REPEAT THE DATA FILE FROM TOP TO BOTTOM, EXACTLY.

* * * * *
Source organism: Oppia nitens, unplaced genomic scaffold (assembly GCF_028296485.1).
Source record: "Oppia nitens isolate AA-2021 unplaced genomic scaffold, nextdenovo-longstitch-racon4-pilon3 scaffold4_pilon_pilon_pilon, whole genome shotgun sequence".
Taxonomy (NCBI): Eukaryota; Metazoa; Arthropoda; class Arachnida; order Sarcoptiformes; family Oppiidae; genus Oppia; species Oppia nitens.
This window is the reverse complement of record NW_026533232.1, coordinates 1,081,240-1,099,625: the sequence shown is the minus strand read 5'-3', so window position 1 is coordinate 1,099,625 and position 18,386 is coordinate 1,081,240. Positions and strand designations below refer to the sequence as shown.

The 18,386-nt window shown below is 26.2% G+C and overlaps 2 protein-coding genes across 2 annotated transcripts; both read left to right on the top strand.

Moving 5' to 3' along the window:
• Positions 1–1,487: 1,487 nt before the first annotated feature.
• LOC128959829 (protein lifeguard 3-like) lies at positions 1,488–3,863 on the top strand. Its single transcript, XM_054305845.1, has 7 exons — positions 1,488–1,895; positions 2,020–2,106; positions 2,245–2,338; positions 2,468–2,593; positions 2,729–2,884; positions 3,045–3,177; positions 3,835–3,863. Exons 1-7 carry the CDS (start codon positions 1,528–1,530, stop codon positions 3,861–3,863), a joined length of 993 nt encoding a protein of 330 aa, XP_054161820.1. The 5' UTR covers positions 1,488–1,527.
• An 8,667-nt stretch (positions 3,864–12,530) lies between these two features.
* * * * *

Source organism: Oppia nitens, unplaced genomic scaffold (assembly GCF_028296485.1).
Source record: "Oppia nitens isolate AA-2021 unplaced genomic scaffold, nextdenovo-longstitch-racon4-pilon3 scaffold4_pilon_pilon_pilon, whole genome shotgun sequence".
Taxonomy (NCBI): Eukaryota; Metazoa; Arthropoda; class Arachnida; order Sarcoptiformes; family Oppiidae; genus Oppia; species Oppia nitens.
This window is the reverse complement of record NW_026533232.1, coordinates 1,081,240-1,099,625: the sequence shown is the minus strand read 5'-3', so window position 1 is coordinate 1,099,625 and position 18,386 is coordinate 1,081,240. Positions and strand designations below refer to the sequence as shown.

The 18,386-nt window shown below is 26.2% G+C and overlaps 2 protein-coding genes across 2 annotated transcripts; both read left to right on the top strand.

Moving 5' to 3' along the window:
• Positions 1–1,487: 1,487 nt before the first annotated feature.
• LOC128959829 (protein lifeguard 3-like) lies at positions 1,488–3,863 on the top strand. Its single transcript, XM_054305845.1, has 7 exons — positions 1,488–1,895; positions 2,020–2,106; positions 2,245–2,338; positions 2,468–2,593; positions 2,729–2,884; positions 3,045–3,177; positions 3,835–3,863. Exons 1-7 carry the CDS (start codon positions 1,528–1,530, stop codon positions 3,861–3,863), a joined length of 993 nt encoding a protein of 330 aa, XP_054161820.1. The 5' UTR covers positions 1,488–1,527.
• An 8,667-nt stretch (positions 3,864–12,530) lies between these two features.